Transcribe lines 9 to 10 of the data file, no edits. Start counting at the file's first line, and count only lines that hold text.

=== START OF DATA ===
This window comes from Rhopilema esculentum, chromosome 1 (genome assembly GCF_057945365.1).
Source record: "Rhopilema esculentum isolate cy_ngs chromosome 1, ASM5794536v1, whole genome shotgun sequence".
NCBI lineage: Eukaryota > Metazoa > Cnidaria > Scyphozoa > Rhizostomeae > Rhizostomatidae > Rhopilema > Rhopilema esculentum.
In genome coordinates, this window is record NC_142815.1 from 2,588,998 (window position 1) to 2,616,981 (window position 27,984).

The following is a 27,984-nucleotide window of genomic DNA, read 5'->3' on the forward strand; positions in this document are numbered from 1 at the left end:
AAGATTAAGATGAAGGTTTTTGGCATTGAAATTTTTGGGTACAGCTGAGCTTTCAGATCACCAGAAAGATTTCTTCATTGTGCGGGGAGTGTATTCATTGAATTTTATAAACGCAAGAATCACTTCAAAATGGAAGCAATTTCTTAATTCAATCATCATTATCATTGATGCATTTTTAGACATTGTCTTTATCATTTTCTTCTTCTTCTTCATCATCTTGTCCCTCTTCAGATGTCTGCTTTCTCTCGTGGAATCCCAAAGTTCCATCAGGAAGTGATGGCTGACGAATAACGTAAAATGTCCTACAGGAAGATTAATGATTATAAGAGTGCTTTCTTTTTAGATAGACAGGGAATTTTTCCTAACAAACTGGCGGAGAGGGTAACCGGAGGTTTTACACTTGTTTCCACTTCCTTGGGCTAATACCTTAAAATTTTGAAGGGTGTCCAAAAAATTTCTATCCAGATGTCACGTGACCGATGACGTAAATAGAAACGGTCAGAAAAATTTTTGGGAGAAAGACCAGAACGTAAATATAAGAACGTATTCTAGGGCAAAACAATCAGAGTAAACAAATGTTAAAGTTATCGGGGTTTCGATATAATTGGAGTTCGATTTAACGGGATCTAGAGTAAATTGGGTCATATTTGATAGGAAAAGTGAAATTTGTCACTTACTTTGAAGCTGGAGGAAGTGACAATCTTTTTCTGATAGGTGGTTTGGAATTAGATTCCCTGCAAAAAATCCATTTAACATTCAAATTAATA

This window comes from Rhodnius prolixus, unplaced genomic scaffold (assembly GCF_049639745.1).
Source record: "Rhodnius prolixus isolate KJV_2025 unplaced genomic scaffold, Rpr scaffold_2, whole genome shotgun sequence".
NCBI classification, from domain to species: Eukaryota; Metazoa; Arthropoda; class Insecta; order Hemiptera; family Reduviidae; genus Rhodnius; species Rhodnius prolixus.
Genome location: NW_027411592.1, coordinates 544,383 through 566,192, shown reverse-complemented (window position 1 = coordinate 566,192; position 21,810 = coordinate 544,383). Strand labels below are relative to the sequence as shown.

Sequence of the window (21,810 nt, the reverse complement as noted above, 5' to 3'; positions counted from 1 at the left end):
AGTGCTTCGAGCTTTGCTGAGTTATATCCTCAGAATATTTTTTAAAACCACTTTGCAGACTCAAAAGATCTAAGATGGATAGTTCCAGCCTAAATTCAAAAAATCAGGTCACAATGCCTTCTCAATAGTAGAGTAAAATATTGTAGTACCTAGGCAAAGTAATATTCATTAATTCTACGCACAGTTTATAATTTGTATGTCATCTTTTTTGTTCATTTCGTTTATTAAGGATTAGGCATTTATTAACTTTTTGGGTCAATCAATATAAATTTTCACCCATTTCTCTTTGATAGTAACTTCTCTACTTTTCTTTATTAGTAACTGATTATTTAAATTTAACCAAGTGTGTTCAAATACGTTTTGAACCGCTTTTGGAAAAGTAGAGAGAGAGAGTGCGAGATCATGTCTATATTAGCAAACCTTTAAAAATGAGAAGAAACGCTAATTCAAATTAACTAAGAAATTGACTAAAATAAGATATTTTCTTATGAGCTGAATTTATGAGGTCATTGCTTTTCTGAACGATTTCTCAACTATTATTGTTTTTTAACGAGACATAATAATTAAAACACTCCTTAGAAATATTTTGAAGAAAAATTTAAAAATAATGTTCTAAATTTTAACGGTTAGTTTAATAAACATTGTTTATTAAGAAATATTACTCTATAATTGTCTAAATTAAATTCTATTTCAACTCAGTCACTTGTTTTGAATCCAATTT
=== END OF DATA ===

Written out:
NCBI classification, from domain to species: Eukaryota; Metazoa; Arthropoda; class Insecta; order Hemiptera; family Reduviidae; genus Rhodnius; species Rhodnius prolixus.
Genome location: NW_027411592.1, coordinates 544,383 through 566,192, shown reverse-complemented (window position 1 = coordinate 566,192; position 21,810 = coordinate 544,383). Strand labels below are relative to the sequence as shown.